Following growth of 9.5% in 2014, output in the construction industry is expected to grow by 4.9% in 2015, according to our latest summer forecast. In 2016, output is forecast to grow at 4.2%, surpassing pre-recession levels for the first time since the financial crisis. In the short-term, this growth is likely to benefit from activity in three key sectors; private housing, commercial and infrastructure. However, in the longer-term, in addition to these three sectors, activity will be supported by increasing work in schools and hospitals across the public sector. By the end of the forecast period, which runs until 2019, the sector is projected to be valued at £150.6 billion, providing the industry with an additional £26.9 billion of output in five years.
These forecasts may be bright but are not without downside risks. The main risk is the availability of skilled labour. Recent trade surveys have shown that nearly half of large contractors are experiencing difficulties recruiting onsite trades such as bricklayers, plasterers and carpenters. This mainly affects house building, but broadening growth will increase demand for skills in other sectors and put further pressure on the existing workforce within the industry. According to recent data from the ONS, the number of bricklayers in 2015 Q2 was 66,000, one third lower than in 2007 Q2. The number of plasterers for Q2 was 46,000, 23.3% lower than in 2007 Q2. For carpenters, a total of 245,000 was reported in Q2, 18.3% fewer than in 2007 Q2. Skills shortages are not limited to on-site trades, though. The number of production managers and directors in construction was 187,000, 27.2% fewer compared to 2007 Q2.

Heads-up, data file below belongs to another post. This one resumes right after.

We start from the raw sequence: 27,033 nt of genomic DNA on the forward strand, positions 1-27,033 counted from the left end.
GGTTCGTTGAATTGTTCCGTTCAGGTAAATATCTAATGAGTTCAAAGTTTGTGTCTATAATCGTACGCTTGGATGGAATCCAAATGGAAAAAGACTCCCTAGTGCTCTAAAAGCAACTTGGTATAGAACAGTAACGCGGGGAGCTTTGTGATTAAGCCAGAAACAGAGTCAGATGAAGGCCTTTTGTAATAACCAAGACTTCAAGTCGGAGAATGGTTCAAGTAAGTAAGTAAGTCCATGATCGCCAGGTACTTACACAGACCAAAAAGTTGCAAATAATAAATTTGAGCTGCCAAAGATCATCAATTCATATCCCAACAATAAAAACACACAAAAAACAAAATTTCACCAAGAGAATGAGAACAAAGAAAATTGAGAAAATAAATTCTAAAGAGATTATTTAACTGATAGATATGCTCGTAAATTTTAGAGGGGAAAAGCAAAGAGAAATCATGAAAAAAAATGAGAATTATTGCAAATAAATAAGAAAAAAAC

Given our forecast for output to surpass pre-recession levels, the construction workforce also needs to increase. Even after an increase of 49,000 workers in the last two years, there were 390,000 fewer workers in 2014 compared to its peak in 2008. In the short-term, while higher wages may attract labourers – from home and abroad – back into the British construction industry, managers who have migrated into other sectors because of a greater transferability of skills may be reluctant to return. Bricklayers can profit from the wage inflation owing to labour shortages in their field and we can import workers in the near-term, but is that sustainable over time? Furthermore, will a hike in wages be enough to attract back the missing middle managers?
Figure 1: Construction workforce by trade